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Regrets of a Former Arts Funder – Part 1

John R. Killacky

As Program Officer for Arts and Culture at the San Francisco Foundation, I and philanthropic colleagues often bemoaned how fragile many culturally specific organizations were. How was this possible in a community that has no “majority culture,” that has had a Hotel Tax Fund giving decades of operating grants to culturally specific arts organizations, and a Cultural Equity Program since 1993 created to redress inequities in funding?

And sadly, at the national level, arts organizations from disenfranchised communities are no more stable. Few African American, Latino, or Asian theater companies founded in the 1970s are still in existence, or if they are alive, they do not appear to be as artistically vibrant.

As changed demographics transform the country, we should be seeing a burgeoning renaissance for artists working within specific cultural traditions in communities of color. But where is that renaissance? Is our society so racist that these artists and organizations cannot thrive?

Separate tracks

In hindsight, many funders did not feel equipped to judge quality outside of their own world views and experiences. I know that was a problem for me. Excellence matters — and there was not a lack of artistic excellence — but what was missing were the multiple perspectives in philanthropy needed to judge excellence in culturally specific organizations.

As a result, a separate “other” track was created for these organizations, a kind of affirmative action track with far less resources. By creating this separate track, we may have unintentionally entrenched a two-tiered caste system.

In addition, support to culturally specific organizations often focused on administrative infrastructure building and considered artistic quality a lower priority. This was a mistake, resulting in further undercapitalizing artistic efforts.

Maybe philanthropy should have taken a page from venture capitalists’ playbooks, investing more deeply at a significant level over a five- to eight-year time frame, as well as offering a range of non-cash, value-added assistance by sitting on boards, mentoring, and coaching of senior managers, in addition to artistic support. This is not hands-off, outsourced grantmaking. Focus on the triple bottom line and then get out!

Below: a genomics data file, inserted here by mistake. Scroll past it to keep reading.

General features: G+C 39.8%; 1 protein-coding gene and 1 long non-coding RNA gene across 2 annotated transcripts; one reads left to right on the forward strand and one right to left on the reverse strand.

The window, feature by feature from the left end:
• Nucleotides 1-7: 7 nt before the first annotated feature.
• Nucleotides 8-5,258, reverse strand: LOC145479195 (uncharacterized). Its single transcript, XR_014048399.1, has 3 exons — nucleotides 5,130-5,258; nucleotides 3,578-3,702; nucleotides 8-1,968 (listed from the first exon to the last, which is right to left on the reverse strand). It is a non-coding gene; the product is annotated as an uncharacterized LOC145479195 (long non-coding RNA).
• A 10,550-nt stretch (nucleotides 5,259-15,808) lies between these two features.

I wish…

In retrospect, I wish I had presented this kind of framework to the San Francisco Foundation trustees; instead I followed a dispersal method of distributing small amounts of money to as many organizations as possible. Another problem I now see was that support was often not tied to the marketplace: box office, tuition, and auxiliary income are crucial. I once attended a performance with a colleague doing a site visit. The work was stale and there were only six of us in the audience, still the group met my colleague’s requirements for funding. Longevity with diminishing artistry is not success.

Art history of a different type

Federal arts philanthropy began in the 1960s Camelot-era to support large mainstream arts organizations. W. McNeil “Mac” Lowry at the Ford Foundation replicated Manhattan classical culture, granting $80 million to support regional theater, orchestras, and Balanchine-esque ballet companies. State funding agencies at first also supported a Eurocentric cultural paradigm.

Seeking to address inequities in funding distribution early on, the National Endowment for the Arts in 1971 established the Expansion Arts Program for “ethnic, inner-city, and rural arts organizations.” This program lasted until 1995.

In 1984, the California Arts Council was mandated “to target resources toward multicultural arts organizations,” and developed Multicultural Arts Development Programs for “culture-specific and multicultural artists groups/collectives and arts organizations” which ran from 1985-2003. Similar programs were established at state and local agencies nationwide, as well as at select foundations.

However, with 40 years of these kinds of programs, why have they had so little impact in shoring up and diversifying the arts ecosystem?

Why have philanthropic interventions been so ineffective?

Despite years of technical assistance and organizational development funding streams, why are so many culturally specific organizations essentially dry-docked?

*Part 1 and Part 2 were excerpted from a recent post on

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